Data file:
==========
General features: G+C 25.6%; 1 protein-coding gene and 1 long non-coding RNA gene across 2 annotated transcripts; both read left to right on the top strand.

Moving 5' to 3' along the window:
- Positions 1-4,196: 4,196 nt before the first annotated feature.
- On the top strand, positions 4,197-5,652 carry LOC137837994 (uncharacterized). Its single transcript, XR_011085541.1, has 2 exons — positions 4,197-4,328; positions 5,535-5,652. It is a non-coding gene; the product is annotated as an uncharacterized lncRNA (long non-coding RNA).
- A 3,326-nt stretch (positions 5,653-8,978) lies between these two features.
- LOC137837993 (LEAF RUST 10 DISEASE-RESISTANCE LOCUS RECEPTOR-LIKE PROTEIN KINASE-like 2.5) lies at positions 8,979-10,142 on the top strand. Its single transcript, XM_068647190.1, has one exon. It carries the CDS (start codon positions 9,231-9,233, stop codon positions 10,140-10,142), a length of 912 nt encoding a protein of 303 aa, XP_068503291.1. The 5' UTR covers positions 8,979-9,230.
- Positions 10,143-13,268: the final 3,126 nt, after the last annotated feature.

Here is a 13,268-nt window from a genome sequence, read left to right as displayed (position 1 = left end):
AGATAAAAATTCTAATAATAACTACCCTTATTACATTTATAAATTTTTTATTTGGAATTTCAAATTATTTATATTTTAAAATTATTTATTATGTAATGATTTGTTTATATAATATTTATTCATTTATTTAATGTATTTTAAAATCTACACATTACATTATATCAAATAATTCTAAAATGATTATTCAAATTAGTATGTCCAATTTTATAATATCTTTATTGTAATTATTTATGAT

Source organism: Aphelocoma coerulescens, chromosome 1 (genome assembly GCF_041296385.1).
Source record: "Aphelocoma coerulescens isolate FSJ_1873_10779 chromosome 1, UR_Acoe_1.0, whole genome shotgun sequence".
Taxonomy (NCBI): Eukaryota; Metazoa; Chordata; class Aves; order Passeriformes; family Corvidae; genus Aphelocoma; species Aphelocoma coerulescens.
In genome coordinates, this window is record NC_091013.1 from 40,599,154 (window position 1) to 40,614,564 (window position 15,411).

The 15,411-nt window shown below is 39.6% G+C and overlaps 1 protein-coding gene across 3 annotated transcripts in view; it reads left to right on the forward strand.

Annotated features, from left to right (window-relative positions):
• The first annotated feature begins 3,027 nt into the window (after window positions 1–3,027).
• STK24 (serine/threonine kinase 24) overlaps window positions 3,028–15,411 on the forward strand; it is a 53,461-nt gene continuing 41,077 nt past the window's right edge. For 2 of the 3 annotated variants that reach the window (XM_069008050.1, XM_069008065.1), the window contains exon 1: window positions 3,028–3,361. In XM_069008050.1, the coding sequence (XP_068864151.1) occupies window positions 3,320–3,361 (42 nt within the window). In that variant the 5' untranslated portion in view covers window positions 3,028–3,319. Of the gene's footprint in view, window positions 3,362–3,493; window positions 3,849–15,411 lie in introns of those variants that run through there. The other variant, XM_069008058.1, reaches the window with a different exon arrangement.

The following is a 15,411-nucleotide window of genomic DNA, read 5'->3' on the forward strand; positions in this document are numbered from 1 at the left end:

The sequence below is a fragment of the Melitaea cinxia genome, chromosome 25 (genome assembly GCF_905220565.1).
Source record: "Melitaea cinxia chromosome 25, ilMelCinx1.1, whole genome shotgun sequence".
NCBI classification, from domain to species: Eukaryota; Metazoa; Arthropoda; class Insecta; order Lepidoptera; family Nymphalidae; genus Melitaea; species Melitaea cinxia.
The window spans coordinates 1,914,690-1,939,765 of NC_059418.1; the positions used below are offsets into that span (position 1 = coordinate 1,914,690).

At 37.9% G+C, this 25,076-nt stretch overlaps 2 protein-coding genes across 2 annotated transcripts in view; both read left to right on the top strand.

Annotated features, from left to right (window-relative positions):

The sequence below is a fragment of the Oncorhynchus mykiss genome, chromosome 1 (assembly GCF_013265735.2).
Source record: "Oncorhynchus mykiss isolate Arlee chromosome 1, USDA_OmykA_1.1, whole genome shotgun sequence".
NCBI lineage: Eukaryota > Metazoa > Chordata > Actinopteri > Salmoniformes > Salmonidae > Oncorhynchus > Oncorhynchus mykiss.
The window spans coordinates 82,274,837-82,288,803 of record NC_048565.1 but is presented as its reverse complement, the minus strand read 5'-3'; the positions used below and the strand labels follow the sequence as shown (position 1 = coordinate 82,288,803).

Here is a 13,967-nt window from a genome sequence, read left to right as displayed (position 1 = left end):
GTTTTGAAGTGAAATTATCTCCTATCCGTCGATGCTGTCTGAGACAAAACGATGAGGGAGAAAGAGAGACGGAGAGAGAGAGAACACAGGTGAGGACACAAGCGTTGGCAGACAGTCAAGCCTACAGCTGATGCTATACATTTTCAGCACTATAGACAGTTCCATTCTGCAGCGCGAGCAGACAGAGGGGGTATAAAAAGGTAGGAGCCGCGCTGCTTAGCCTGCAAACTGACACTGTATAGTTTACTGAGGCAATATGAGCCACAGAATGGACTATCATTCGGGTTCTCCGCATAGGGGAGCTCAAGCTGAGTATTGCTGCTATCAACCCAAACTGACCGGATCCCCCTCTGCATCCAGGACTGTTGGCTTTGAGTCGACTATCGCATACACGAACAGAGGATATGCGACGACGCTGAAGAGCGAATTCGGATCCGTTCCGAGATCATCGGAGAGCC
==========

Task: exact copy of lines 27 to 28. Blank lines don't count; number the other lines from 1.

NCBI lineage: Eukaryota > Metazoa > Chordata > Actinopteri > Salmoniformes > Salmonidae > Oncorhynchus > Oncorhynchus mykiss.
The window spans coordinates 82,274,837-82,288,803 of record NC_048565.1 but is presented as its reverse complement, the minus strand read 5'-3'; the positions used below and the strand labels follow the sequence as shown (position 1 = coordinate 82,288,803).